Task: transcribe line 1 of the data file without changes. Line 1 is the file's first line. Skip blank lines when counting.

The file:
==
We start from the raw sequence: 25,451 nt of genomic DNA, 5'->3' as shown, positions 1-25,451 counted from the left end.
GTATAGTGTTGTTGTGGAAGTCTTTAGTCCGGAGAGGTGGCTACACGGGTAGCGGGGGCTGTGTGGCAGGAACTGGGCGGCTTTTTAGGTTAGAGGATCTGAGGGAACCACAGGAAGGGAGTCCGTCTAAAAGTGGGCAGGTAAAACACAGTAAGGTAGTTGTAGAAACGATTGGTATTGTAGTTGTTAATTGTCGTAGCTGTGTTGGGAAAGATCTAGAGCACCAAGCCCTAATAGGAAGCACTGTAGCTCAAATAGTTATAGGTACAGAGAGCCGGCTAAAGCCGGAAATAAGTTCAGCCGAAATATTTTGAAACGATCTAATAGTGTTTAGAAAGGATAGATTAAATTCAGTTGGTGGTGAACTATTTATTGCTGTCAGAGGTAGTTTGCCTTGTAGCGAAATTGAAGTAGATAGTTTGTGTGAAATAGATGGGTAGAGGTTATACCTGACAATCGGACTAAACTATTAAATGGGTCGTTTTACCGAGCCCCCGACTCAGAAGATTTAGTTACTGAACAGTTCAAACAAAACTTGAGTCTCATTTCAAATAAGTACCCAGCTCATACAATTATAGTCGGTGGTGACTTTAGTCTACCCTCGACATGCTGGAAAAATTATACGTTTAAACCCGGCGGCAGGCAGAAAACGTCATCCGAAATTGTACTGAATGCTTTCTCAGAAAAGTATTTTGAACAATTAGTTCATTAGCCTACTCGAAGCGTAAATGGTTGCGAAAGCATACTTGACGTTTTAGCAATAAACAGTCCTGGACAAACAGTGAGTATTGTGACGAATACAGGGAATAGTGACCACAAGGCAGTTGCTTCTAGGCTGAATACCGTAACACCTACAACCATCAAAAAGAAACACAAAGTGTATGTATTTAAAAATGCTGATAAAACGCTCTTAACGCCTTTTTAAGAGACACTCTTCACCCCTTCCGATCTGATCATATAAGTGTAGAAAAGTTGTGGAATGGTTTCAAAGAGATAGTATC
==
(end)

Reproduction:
We start from the raw sequence: 25,451 nt of genomic DNA, 5'->3' as shown, positions 1-25,451 counted from the left end.